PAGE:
Evil, the Lie, and the Necessity and Limits of Judgment

Paul depicts evil-doing as a web of falsehood and violence accompanied by a corresponding suppression of human capacities for perception and cognition. In Paul’s words, human beings “were made futile in their thinking, their senseless (asunetos) hearts were darkened.” Their self-knowledge became distorted: “Claiming to be wise, they became fools.” Thus their ability to recognize truth was compromised, whether in relationship to themselves, to their surroundings, or to others—let alone God.

This cognitive and perceptual impairment has important implications. It means that the difference between “truth” and “falsehood” is not located in the intentions of the individual, but in the difference between an accurate (“truthful”) or distorted (“false”) orientation to the fundamental reality of God’s creation and rule in the cosmos. Deception thus goes deeper than consciously false speech; it concerns, rather, the idolatry that creates and maintains an alternative, counterfeit personal reality. In contemporary terms we see this idolatry in many forms: virtual reality, “life on my terms,” “personal truth,” “it doesn’t matter what you believe as long as you’re sincere,” and so forth. People consciously lie, and people also unconsciously act out the implications of living in a lie; this too, for Paul, is evil. Thus the common excuses, such as “I didn’t mean to do it,” or “well, that’s what I said, but I didn’t mean it,” or “I didn’t know what I was doing,” are simply irrelevant to questions of human culpability and divine judgment. Intentions are slippery if not impossible to pin down. At least here in Rom 1:18—5:21, Paul does not try to do so.

Here Paul’s account gives us a way to talk about moral accountability for evil, and the urgent necessity of acknowledging human complicity in interlocking systems of lies and violence, in a world in which responsibility for evil is notoriously elusive. It speaks to the necessity of judgment. Illustrations are not lacking in our day. One thinks, for example, of the use of propaganda to engineer the genocide in Rwanda. The complicity of post-colonial powers, the distribution of lies about Tutsis combined with a systematic habituation in violence, and the use of the radio to incite and direct the killing, can all be narrated, their logic analyzed, and their perpetrators named. In his haunting book, We Wish to Inform You that Tomorrow We Will be Killed with Our Families: Stories from Rwanda, Philip Gourevitch writes: “In 1994, Rwanda was regarded in much of the rest of the world as the exemplary instance of the chaos and anarchy associated with collapsed states. In fact, the genocide was the product of order, authoritarianism, decades of modern political theorizing and indoctrination, and one of the most meticulously administered states in history.”[8] In such a state, must not the cries for some kind of accountability, truth-telling, and judgment be honored? Gourevitch quotes a survivor, whose siblings all were murdered: “People come to Rwanda and talk of reconciliation. . . . It’s offensive. Imagine talking to Jews of reconciliation in 1946.”[9] Another man named Giramahatzu, who murdered his neighbors, tries to make excuses: “We were just pawns in this. We were just tools.”[10] But the relatives of the people whom he killed say, “[This] man is responsible for what he did.”[11] So judgment on the evil that human beings do, including the slander that fosters violence and the lies that attempt to evade responsibility, is indeed necessary. Like the psalms of imprecation, Rom 1:18—5:11 gives voice to this cry for divine judgment.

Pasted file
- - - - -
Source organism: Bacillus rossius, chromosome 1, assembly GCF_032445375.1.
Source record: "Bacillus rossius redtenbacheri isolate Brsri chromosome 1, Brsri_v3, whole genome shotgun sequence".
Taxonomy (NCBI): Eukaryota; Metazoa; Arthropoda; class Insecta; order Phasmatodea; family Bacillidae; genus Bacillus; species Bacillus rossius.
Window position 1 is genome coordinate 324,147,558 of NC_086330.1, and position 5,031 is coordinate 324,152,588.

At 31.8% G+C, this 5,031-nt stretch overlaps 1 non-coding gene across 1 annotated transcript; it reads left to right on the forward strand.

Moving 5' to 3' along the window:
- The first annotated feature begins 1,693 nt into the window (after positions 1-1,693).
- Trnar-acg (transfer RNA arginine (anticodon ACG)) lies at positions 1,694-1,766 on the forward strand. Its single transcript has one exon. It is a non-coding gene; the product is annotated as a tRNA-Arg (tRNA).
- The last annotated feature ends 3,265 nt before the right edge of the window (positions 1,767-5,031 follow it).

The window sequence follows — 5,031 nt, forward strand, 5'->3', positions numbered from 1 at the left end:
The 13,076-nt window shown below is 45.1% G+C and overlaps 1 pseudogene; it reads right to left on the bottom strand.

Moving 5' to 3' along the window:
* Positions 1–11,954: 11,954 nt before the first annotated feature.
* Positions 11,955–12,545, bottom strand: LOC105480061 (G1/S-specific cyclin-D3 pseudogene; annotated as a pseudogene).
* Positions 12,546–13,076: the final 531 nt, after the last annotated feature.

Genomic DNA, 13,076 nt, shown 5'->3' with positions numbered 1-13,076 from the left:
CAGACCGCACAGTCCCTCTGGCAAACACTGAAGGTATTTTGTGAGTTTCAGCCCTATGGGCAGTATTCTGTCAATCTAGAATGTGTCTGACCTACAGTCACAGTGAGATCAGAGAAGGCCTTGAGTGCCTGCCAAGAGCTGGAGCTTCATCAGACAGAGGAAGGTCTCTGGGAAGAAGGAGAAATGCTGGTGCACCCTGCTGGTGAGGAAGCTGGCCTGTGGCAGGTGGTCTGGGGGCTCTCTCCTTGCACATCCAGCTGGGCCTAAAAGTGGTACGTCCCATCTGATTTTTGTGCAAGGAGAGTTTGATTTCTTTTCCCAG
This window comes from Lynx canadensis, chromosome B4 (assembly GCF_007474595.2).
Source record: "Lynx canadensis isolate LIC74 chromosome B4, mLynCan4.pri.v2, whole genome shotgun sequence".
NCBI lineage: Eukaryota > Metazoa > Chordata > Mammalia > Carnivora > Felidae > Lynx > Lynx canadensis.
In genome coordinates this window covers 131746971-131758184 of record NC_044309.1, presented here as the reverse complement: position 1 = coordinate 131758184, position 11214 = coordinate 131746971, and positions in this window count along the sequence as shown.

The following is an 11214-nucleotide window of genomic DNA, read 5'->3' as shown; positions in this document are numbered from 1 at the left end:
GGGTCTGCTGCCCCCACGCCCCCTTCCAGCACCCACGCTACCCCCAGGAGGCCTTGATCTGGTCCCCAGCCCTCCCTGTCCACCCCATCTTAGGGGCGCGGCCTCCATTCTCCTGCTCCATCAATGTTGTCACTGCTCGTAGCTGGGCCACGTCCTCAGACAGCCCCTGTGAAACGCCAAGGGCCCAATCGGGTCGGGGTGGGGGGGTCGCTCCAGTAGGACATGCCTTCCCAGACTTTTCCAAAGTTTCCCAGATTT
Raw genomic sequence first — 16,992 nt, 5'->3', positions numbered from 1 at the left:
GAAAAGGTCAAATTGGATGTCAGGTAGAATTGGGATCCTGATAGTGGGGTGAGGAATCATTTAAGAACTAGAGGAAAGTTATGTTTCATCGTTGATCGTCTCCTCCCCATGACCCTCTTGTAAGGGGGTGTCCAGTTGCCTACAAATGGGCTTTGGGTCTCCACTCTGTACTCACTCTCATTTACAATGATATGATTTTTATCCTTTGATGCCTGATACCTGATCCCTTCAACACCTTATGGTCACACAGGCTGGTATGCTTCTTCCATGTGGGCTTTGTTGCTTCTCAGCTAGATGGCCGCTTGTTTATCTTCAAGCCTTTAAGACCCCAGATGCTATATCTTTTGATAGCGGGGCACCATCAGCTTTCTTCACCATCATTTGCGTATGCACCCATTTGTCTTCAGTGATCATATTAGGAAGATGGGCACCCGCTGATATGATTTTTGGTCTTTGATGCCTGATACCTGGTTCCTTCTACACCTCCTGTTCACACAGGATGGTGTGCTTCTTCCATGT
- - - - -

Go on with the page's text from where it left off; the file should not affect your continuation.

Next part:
At the same time, however, this depiction of evil recognizes the limits of human judgment. As a corollary of humanity’s debased mind (1:29) and universal bondage to sin (3:9), Rom 2–3 fosters a profound suspicion of one’s own capacity for judging others rightly, and offers an exposé of self-deception. Paul is scathing: “You have no excuse, whoever you are, when you judge another; for in passing judgment upon others you condemn yourself, because you, the judge, are doing the very same things” (2:1). There is no human judge who stands in a neutral place in which to see fully and correctly—that place is reserved to God. Romans 14 displays the social embodiment of this argument against human judgment, as Paul repeatedly exhorts the Roman Christians not to judge one another (14:3–22). As in Rom 1–3, this rejection of human judgment is based on the certainty of divine judgment on oneself as well as on the other: “Why do you judge your brother? Why do you despise your brother? For we all will stand before the judgment seat of God” (14:10).

In Rom 1:18—5:11, then, the first account of evil as something human beings do offers at least three contributions to discourse about evil and ethics: it explores the intimate connections between distorted perceptions, falsehood, and violence; it honors the necessity of human accountability; and it recognizes the limits of human judgment.